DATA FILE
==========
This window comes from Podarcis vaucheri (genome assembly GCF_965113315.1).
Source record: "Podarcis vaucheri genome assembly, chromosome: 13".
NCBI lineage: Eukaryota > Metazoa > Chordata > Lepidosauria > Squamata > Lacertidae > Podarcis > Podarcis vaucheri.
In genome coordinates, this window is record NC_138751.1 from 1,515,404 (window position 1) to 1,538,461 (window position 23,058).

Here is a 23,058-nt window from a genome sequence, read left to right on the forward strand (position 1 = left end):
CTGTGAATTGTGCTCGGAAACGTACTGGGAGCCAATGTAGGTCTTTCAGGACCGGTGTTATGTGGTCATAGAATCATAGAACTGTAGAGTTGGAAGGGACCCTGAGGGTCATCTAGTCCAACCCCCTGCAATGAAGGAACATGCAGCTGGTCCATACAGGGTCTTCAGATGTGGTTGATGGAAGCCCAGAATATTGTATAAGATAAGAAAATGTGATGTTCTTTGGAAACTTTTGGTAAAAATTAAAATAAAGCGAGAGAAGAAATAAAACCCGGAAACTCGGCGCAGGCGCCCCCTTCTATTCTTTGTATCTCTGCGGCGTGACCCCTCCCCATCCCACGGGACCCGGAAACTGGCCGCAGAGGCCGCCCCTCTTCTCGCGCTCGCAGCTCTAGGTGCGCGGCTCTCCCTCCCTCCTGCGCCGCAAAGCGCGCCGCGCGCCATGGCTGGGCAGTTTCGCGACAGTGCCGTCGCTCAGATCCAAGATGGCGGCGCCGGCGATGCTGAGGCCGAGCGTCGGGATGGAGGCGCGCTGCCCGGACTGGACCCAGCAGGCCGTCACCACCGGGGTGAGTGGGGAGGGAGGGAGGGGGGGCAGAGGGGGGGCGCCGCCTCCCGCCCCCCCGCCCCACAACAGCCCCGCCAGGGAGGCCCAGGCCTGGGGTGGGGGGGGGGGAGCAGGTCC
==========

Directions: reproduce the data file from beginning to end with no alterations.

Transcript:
This window comes from Podarcis vaucheri (genome assembly GCF_965113315.1).
Source record: "Podarcis vaucheri genome assembly, chromosome: 13".
NCBI lineage: Eukaryota > Metazoa > Chordata > Lepidosauria > Squamata > Lacertidae > Podarcis > Podarcis vaucheri.
In genome coordinates, this window is record NC_138751.1 from 1,515,404 (window position 1) to 1,538,461 (window position 23,058).

Here is a 23,058-nt window from a genome sequence, read left to right on the forward strand (position 1 = left end):
CTGTGAATTGTGCTCGGAAACGTACTGGGAGCCAATGTAGGTCTTTCAGGACCGGTGTTATGTGGTCATAGAATCATAGAACTGTAGAGTTGGAAGGGACCCTGAGGGTCATCTAGTCCAACCCCCTGCAATGAAGGAACATGCAGCTGGTCCATACAGGGTCTTCAGATGTGGTTGATGGAAGCCCAGAATATTGTATAAGATAAGAAAATGTGATGTTCTTTGGAAACTTTTGGTAAAAATTAAAATAAAGCGAGAGAAGAAATAAAACCCGGAAACTCGGCGCAGGCGCCCCCTTCTATTCTTTGTATCTCTGCGGCGTGACCCCTCCCCATCCCACGGGACCCGGAAACTGGCCGCAGAGGCCGCCCCTCTTCTCGCGCTCGCAGCTCTAGGTGCGCGGCTCTCCCTCCCTCCTGCGCCGCAAAGCGCGCCGCGCGCCATGGCTGGGCAGTTTCGCGACAGTGCCGTCGCTCAGATCCAAGATGGCGGCGCCGGCGATGCTGAGGCCGAGCGTCGGGATGGAGGCGCGCTGCCCGGACTGGACCCAGCAGGCCGTCACCACCGGGGTGAGTGGGGAGGGAGGGAGGGGGGGCAGAGGGGGGGCGCCGCCTCCCGCCCCCCCGCCCCACAACAGCCCCGCCAGGGAGGCCCAGGCCTGGGGTGGGGGGGGGGGAGCAGGTCC